Three months after graduating, 93% of the alumni of code school Zip Code Wilmington, in Delaware, had found jobs that required their coding skills, says the head of school, Melanie Augustin. The school has a 12% acceptance rate.

One of those graduates is Heron Ziegel. Six months ago, Ms. Ziegel, then 23 years old, had no degree, had never held a full-time job and was struggling as a freelance graphic designer. After hearing about the school, she applied to Zip Code, where part of the screening process is a brief JavaScript tutorial aimed at people with no experience. She found she enjoyed it, and that was the moment it clicked for her: This might be a good career switch.

Today, she is an assistant vice president at TD Bank, working as an IT data analyst. “I can honestly say that six months ago I had no idea I would be in this industry,” Ms. Ziegel says.

TD Bank has a special relationship with Zip Code: Along with other firms, including other banks, TD Bank consults on what the school should teach. In a way, not-for-profit Zip Code is an outsourced training academy for its partners.

Code school isn’t for everyone. Programming requires focus and a knack for problem solving. Typically, boot camps admit only a fraction of those who apply, but they welcome nontraditional applicants. On average, 24% of people who get into code schools don’t have bachelor’s degrees, according to Course Report. The average age is 30, and 43% are women, compared with fewer than 20% of students in traditional computer-science programs.

The difference between someone with a computer-science degree and someone trained to sling code is the difference between an electrical engineer and an electrician, says Eric Wise, founder and chief academic officer of Akron’s Software Guild. His school distinguishes itself by teaching programming languages that are out of fashion with startups but in wide use at banks, insurance companies and manufacturers.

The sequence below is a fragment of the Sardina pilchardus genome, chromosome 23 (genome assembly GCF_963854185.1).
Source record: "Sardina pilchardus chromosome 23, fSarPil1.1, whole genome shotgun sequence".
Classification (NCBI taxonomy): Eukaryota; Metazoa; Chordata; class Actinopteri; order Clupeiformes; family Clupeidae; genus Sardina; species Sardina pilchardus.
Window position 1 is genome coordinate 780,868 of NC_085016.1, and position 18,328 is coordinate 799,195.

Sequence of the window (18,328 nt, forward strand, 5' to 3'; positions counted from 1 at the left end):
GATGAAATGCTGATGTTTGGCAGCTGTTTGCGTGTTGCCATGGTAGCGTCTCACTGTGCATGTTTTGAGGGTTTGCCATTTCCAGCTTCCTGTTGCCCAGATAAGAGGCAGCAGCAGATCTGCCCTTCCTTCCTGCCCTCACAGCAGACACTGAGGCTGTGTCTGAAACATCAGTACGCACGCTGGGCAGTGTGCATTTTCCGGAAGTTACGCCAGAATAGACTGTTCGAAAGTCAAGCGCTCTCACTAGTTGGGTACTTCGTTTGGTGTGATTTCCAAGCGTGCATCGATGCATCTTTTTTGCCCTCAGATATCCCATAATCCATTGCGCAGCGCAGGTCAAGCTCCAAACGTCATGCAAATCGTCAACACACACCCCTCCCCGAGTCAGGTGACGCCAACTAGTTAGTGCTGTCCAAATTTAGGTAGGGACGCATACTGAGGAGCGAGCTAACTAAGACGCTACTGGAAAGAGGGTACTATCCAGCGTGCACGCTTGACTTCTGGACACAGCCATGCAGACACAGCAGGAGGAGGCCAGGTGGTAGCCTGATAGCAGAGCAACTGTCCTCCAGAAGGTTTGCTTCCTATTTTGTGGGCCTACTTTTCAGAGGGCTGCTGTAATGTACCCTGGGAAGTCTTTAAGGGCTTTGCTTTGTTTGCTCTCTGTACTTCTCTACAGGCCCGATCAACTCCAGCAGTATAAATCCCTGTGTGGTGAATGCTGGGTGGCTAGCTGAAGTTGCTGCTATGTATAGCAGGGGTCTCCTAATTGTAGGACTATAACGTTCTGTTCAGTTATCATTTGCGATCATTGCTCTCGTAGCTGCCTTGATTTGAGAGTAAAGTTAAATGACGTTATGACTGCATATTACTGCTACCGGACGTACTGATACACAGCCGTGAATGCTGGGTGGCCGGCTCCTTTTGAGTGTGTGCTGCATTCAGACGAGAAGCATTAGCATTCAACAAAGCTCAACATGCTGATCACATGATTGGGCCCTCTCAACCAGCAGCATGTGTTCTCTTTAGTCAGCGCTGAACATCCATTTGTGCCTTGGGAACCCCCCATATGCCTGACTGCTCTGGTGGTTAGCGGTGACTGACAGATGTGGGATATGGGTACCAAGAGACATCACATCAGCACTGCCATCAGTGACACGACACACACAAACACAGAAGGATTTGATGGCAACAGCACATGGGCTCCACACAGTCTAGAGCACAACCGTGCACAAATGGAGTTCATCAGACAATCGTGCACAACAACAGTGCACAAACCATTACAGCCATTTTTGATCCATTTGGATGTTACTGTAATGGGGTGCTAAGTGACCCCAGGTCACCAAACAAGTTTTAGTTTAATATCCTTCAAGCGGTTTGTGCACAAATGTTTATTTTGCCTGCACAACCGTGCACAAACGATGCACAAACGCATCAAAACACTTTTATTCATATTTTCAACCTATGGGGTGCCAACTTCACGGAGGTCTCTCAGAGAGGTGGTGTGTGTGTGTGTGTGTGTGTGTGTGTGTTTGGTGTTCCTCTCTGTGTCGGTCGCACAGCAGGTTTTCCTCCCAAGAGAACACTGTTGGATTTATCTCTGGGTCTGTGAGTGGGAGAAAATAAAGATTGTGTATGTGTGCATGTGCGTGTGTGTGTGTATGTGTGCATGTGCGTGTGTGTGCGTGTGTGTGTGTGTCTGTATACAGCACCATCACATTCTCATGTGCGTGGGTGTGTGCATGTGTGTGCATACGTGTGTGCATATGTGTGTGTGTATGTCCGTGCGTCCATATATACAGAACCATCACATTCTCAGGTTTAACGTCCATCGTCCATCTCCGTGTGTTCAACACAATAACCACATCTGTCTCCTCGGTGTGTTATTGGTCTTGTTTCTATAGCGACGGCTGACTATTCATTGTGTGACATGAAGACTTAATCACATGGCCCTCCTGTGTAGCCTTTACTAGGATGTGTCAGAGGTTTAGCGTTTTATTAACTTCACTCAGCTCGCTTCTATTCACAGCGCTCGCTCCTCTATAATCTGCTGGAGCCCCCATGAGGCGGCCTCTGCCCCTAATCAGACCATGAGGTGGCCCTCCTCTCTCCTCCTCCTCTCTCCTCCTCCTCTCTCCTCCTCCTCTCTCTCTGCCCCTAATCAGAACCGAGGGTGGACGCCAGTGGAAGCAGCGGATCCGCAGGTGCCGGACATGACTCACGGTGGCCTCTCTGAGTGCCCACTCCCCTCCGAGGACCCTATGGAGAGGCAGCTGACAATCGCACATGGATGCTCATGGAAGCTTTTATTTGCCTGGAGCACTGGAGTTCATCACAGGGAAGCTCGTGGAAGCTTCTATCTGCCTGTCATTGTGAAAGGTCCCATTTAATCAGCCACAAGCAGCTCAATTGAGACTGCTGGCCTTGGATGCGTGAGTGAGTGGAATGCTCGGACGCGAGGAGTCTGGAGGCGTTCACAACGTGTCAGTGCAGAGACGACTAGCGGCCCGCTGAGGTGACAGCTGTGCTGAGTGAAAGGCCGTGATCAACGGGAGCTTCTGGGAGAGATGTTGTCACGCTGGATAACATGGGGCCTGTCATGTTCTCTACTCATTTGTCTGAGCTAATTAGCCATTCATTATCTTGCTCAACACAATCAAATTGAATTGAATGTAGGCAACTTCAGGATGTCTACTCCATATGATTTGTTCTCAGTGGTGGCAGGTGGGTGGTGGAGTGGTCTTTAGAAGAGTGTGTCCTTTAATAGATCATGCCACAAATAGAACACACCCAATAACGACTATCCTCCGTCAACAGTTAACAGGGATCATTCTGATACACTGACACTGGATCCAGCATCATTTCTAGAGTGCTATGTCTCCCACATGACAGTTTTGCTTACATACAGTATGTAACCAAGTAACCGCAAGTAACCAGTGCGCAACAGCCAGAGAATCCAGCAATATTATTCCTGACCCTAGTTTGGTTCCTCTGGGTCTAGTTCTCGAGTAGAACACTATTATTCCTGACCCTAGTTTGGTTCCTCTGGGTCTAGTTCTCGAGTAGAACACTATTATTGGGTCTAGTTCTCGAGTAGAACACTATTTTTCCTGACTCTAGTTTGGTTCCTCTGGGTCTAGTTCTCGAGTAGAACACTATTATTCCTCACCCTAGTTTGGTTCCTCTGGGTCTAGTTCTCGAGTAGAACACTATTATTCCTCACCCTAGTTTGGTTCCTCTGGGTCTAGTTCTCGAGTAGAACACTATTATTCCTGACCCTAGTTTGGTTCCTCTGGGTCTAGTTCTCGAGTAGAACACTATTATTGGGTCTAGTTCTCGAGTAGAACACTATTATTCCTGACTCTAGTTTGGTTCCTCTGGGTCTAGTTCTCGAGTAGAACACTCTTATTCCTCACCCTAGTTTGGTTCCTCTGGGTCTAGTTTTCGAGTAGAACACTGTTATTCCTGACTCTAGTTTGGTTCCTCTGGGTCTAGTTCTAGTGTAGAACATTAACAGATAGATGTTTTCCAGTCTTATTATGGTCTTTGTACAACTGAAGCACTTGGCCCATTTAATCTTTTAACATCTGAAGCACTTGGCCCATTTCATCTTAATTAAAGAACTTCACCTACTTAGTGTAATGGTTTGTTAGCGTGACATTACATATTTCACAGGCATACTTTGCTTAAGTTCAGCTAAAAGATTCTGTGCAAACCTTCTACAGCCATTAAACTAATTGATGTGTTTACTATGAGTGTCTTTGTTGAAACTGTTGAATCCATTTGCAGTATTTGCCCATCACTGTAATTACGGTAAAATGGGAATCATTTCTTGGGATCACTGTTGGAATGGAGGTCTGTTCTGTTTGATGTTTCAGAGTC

As software continues to eat the world, what health care, banking, manufacturing and heavy industry seek are workaday coders who can digitize outdated business processes. Nine out of 10 open coding jobs are outside Silicon Valley, according to jobs site Indeed.

People like Mr. Mathis in Ohio illustrate this: His job requires that he create software enabling workers to inspect shipping containers, a process that currently involves a great deal of paper. This doesn’t require a programming wizard: In fact, it benefits from mid-career switchers with nondigital work experience.

For code schools to have a meaningful impact on the overall labor market, they will have to continue their rapid pace of expansion. So far, they seem able to draw plenty of instructors from the ranks of their own graduates, and investors are pouring money into them.

The U.S. Bureau of Labor Statistics posits there will be a shortfall of 1 million computer-related workers by 2020. The bureau’s most recent report asserts that the number of jobs for software developers will grow much faster than average in the next 10 years.

U.S. manufacturers have spent decades developing guilds, vocational training programs and in-house retraining efforts to keep workers up to date, says David Sattler [ConxusNEO board member], founder of contract manufacturer Sattler Machine Products in northeast Ohio. What’s happening now with code schools is very much the reinvention of that system, but for professionals who work with bits, rather than widgets.

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Mims,Christopher. (2017, February 26). A new kind of jobs program for middle America.  The Wall Street Journal. Retrieved from